From Bowie's Facebook page, his complete list of 100 books:
"Interviews With Francis Bacon" by David Sylvester
"Billy Liar" by Keith Waterhouse
"Room at the Top" by John Braine
"On Having No Head" by Douglass Harding
"Kafka was the Rage" by Anatole Broyard
"A Clockwork Orange" by Anthony Burgess
"City of Night" by John Rechy
"The Brief Wondrous Life of Oscar Wao" by Junot Diaz
"Madame Bovary" by Gustave Flaubert
"The Iliad" by Homer
"As I Lay Dying" by William Faulkner
"Tadanori Yokoo" by Tadanori Yokoo
"Berlin Alexanderplatz" by Alfred Döblin
"Inside the Whale and Other Essays" by George Orwell
"Mr. Norris Changes Trains" by Christopher Isherwood
"Halls Dictionary of Subjects and Symbols in Art" by James A. Hall
"David Bomberg" by Richard Cork
"Blast" by Wyndham Lewis
"Passing" by Nella Larson
"Beyond The Brillo Box" by Arthur C. Danto
"The Origin of Consciousness in the Breakdown of the Bicameral Mind" by Julian Jaynes "In Bluebeard’s Castle" by George Steiner
"Hawksmoor" by Peter Ackroyd
"The Divided Self" by R. D. Laing
"The Stranger" by Albert Camus
"Infants of the Spring" by Wallace Thurman
"The Quest for Christa T" by Christa Wolf
"The Songlines" by Bruce Chatwin "
Nights at the Circus" by Angela Carter
"The Master and Margarita" by Mikhail Bulgakov
"The Prime of Miss Jean Brodie" by Muriel Spark
"Lolita" by Vladimir Nabokov
"Herzog" by Saul Bellow
"Puckoon" by Spike Milligan
"Black Boy" by Richard Wright
"The Great Gatsby" by F. Scott Fitzgerald
"The Sailor Who Fell From Grace With the Sea" by Yukio Mishima
"Darkness at Noon" by Arthur Koestler
"The Waste Land" by T.S. Elliot
"McTeague" by Frank Norris
"Money" by Martin Amis
"The Outsider" by Colin Wilson
"Strange People" by Frank Edwards
"English Journey" by J.B. Priestley
"A Confederacy of Dunces" by John Kennedy Toole
"The Day of the Locust" by Nathanael West
"1984" by George Orwell
"The Life and Times of Little Richard" by Charles White
"Awopbopaloobop Alopbamboom: The Golden Age of Rock" by Nik Cohn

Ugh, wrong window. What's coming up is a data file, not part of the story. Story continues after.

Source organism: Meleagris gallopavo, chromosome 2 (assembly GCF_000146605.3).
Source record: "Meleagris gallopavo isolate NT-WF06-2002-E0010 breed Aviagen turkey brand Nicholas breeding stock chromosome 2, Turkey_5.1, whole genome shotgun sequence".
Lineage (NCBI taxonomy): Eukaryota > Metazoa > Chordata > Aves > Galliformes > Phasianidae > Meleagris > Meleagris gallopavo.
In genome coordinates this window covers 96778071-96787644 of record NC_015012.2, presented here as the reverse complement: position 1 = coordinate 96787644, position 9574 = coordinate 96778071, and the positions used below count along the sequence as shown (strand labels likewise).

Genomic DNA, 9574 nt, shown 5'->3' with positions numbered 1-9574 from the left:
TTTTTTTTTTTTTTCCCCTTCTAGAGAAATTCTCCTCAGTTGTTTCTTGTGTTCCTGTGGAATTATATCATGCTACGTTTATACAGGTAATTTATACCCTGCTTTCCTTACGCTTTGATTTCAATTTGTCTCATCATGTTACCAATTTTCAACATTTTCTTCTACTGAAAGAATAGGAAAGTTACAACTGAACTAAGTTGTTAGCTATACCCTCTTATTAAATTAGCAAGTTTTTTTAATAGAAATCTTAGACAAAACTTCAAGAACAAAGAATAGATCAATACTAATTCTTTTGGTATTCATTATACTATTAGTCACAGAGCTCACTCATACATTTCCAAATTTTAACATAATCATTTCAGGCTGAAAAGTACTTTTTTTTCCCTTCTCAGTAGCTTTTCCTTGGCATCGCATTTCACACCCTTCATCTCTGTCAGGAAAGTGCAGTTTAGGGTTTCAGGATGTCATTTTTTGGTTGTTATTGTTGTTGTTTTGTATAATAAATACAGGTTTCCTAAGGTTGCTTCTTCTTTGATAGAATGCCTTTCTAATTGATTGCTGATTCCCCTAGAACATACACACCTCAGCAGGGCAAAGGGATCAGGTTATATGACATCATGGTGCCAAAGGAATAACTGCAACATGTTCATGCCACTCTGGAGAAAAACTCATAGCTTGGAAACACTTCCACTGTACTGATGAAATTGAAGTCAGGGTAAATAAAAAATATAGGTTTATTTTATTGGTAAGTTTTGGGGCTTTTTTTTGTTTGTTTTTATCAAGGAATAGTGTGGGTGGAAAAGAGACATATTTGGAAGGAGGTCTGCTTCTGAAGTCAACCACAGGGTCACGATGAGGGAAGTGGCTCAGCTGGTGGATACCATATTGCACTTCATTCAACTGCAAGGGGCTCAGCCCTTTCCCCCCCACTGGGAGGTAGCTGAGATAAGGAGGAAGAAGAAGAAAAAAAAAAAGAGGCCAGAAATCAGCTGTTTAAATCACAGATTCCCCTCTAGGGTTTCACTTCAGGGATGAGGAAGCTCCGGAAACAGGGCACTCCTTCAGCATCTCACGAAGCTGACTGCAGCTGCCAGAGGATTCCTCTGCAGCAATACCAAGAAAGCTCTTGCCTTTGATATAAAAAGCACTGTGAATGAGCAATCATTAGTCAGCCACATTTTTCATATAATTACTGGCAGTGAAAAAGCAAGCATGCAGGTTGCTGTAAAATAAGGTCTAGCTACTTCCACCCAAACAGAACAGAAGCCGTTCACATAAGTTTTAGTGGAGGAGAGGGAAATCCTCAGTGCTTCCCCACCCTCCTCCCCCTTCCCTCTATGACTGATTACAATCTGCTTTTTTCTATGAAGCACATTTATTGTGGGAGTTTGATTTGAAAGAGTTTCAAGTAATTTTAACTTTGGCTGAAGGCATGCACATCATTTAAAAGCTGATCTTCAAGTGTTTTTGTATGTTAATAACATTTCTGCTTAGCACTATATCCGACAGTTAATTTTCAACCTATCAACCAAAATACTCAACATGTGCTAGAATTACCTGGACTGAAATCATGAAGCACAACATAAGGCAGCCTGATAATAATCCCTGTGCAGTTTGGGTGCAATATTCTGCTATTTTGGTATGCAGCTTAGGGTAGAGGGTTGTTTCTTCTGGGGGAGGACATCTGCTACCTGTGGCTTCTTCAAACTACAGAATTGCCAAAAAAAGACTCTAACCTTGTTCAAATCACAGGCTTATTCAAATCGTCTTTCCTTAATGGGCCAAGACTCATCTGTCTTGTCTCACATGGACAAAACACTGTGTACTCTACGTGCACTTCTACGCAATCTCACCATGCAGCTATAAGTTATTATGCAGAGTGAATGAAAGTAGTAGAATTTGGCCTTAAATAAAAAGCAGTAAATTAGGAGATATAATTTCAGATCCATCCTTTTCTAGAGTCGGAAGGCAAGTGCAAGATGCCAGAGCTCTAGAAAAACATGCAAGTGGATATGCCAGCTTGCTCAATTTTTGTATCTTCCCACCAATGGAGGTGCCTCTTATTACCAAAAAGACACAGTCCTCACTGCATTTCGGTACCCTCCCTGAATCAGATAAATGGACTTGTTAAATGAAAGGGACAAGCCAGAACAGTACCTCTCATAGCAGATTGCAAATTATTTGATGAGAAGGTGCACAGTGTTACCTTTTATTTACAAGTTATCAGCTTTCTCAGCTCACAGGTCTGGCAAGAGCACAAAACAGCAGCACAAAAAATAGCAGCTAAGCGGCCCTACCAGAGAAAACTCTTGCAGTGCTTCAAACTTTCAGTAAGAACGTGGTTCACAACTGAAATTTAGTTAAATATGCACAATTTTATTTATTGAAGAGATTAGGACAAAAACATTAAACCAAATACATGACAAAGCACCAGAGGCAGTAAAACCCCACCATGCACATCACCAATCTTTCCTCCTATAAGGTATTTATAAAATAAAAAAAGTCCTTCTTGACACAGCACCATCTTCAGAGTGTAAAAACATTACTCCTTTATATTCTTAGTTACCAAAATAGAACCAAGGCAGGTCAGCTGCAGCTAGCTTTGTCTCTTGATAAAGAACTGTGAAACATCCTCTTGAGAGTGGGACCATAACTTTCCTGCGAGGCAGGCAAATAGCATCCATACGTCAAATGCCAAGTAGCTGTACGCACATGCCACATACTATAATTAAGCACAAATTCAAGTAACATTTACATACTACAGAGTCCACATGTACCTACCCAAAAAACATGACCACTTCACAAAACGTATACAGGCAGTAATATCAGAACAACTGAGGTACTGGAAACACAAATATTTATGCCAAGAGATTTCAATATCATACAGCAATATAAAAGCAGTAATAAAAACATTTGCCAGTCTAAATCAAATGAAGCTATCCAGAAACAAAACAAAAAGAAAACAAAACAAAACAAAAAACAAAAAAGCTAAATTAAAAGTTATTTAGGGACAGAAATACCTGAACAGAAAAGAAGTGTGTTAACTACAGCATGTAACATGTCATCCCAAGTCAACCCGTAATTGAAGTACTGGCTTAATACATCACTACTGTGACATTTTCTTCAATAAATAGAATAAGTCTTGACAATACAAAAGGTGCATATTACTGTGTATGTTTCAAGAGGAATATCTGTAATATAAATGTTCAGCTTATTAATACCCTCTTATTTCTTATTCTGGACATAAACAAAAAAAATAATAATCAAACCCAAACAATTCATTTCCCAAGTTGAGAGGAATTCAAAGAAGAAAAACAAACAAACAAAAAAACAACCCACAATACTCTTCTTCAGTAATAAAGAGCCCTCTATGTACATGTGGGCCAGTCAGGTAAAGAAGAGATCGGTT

"Mystery Train" by Greil Marcus
"Beano" (comic, ’50s)
"Raw" (comic, ’80s)
"White Noise" by Don DeLillo
"Sweet Soul Music: Rhythm and Blues and the Southern Dream of Freedom" by Peter Guralnick
"Silence: Lectures and Writing" by John Cage
"Writers at Work: The Paris Review Interviews" edited by Malcolm Cowley
"The Sound of the City: The Rise of Rock and Roll" by Charlie Gillete
"Octobriana And The Russian Underground" by Peter Sadecky
"The Street" by Ann Petry
"Wonder Boys" by Michael Chabon
"Last Exit To Brooklyn" By Hubert Selby Jr.
"A People’s History of the United States" by Howard Zinn
"The Age of American Unreason" by Susan Jacoby
"Metropolitan Life" by Fran Lebowitz "The Coast of Utopia" by Tom Stoppard "The Bridge" by Hart Crane
"All the Emperor’s Horses" by David Kidd
"Fingersmith" by Sarah Waters
"Earthly Powers" by Anthony Burgess
"The 42nd Parallel" by John Dos Passos
"Tales of Beatnik Glory" by Ed Saunders
"The Bird Artist" by Howard Norman
"Nowhere To Run: The Story Of Soul Music" by Gerri Hirshey
"Before The Deluge" by Otto Friedrich
"Sexual Personae: Art And Decadence From Nefertiti To Emily Dickinson" by Camille Paglia
"The American Way Of Death" by Jessica Mitford
"In Cold Blood" by Truman Capote
"Lady Chatterly’s Lover" by D.H. Lawrence
"Teenage" by Jon Savage
"Vile Bodies" by Evelyn Waugh
"The Hidden Persuaders" by Vance Packard
"The Fire Next Time" by James Baldwin
"Viz" (comic, early ’80s)
"Private Eye" (satirical magazine, ’60s – ’80s)
"Selected Poems by Frank O’Hara
"The Trial Of Henry Kissinger" by Christopher Hitchens
"Flaubert’s Parrot" by Julian Barnes
"Maldoror" by Comte de Lautréamont
"On the Road" by Jack Kerouac
"Mr. Wilson’s Cabinet of Wonders" by Lawrence Weschler
"Zanoni" by Edward Bulwer-Lytton
"Transcendental Magic, Its Doctine and Ritual" by Eliphas Lévi
"The Gnostic Gospels" by Elaine Pagels
"The Leopard" by Giusseppe Di Lampedusa
"Inferno" by Dante Alighieri
"A Grave For A Dolphin" by Alberto Denti di Pirajno
"The Insult" by Rupert Thomson
"In Between The Sheets" by Ian McEwan
"A People’s Tragedy" by Orlando Figes
"Journey Into The Whirlwind" by Eugenia Ginzburg
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text 2016-01-13 10:15
David Bowie

And there you have it.


Source: annalund2011.blogspot.it/2016/01/david-bowie.html
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text 2016-01-12 15:06
On Sale
[ The Man Who Sold the World: David Bowie and the 1970s Doggett, Peter ( Author ) ] { Hardcover } 2012 - Peter Doggett

The kindle version of this is on sale in the US at least, for 1.99.



(feel free to reblog)